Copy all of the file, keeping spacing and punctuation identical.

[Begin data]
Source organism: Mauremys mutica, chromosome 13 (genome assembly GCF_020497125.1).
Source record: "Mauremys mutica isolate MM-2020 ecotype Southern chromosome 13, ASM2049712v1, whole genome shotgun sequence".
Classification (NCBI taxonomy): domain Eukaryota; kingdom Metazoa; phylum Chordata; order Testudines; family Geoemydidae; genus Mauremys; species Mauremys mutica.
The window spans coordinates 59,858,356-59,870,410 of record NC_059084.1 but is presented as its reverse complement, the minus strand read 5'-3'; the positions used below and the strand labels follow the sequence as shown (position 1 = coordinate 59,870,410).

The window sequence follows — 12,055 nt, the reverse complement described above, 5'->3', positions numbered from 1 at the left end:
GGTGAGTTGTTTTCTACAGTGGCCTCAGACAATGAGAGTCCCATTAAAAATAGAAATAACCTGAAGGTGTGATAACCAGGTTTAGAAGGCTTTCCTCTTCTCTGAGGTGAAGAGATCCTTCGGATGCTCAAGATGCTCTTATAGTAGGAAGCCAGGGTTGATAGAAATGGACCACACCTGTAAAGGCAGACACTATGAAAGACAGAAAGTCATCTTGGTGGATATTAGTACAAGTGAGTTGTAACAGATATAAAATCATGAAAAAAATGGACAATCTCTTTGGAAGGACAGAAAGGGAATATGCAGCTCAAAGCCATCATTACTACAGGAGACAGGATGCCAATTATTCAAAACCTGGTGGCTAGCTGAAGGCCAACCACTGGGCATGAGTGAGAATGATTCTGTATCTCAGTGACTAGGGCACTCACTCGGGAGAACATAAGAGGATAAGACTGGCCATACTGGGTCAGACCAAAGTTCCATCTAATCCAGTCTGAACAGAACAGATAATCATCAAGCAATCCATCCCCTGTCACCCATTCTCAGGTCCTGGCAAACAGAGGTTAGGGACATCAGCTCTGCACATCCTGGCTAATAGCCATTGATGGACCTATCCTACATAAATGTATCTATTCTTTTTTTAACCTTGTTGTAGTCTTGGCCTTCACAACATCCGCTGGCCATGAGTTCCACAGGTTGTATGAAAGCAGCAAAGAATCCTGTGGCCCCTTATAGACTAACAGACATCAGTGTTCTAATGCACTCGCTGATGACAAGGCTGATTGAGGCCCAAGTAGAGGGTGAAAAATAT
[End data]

Source organism: Mauremys mutica, chromosome 13 (genome assembly GCF_020497125.1).
Source record: "Mauremys mutica isolate MM-2020 ecotype Southern chromosome 13, ASM2049712v1, whole genome shotgun sequence".
Classification (NCBI taxonomy): domain Eukaryota; kingdom Metazoa; phylum Chordata; order Testudines; family Geoemydidae; genus Mauremys; species Mauremys mutica.
The window spans coordinates 59,858,356-59,870,410 of record NC_059084.1 but is presented as its reverse complement, the minus strand read 5'-3'; the positions used below and the strand labels follow the sequence as shown (position 1 = coordinate 59,870,410).

The window sequence follows — 12,055 nt, the reverse complement described above, 5'->3', positions numbered from 1 at the left end:
GGTGAGTTGTTTTCTACAGTGGCCTCAGACAATGAGAGTCCCATTAAAAATAGAAATAACCTGAAGGTGTGATAACCAGGTTTAGAAGGCTTTCCTCTTCTCTGAGGTGAAGAGATCCTTCGGATGCTCAAGATGCTCTTATAGTAGGAAGCCAGGGTTGATAGAAATGGACCACACCTGTAAAGGCAGACACTATGAAAGACAGAAAGTCATCTTGGTGGATATTAGTACAAGTGAGTTGTAACAGATATAAAATCATGAAAAAAATGGACAATCTCTTTGGAAGGACAGAAAGGGAATATGCAGCTCAAAGCCATCATTACTACAGGAGACAGGATGCCAATTATTCAAAACCTGGTGGCTAGCTGAAGGCCAACCACTGGGCATGAGTGAGAATGATTCTGTATCTCAGTGACTAGGGCACTCACTCGGGAGAACATAAGAGGATAAGACTGGCCATACTGGGTCAGACCAAAGTTCCATCTAATCCAGTCTGAACAGAACAGATAATCATCAAGCAATCCATCCCCTGTCACCCATTCTCAGGTCCTGGCAAACAGAGGTTAGGGACATCAGCTCTGCACATCCTGGCTAATAGCCATTGATGGACCTATCCTACATAAATGTATCTATTCTTTTTTTAACCTTGTTGTAGTCTTGGCCTTCACAACATCCGCTGGCCATGAGTTCCACAGGTTGTATGAAAGCAGCAAAGAATCCTGTGGCCCCTTATAGACTAACAGACATCAGTGTTCTAATGCACTCGCTGATGACAAGGCTGATTGAGGCCCAAGTAGAGGGTGAAAAATAT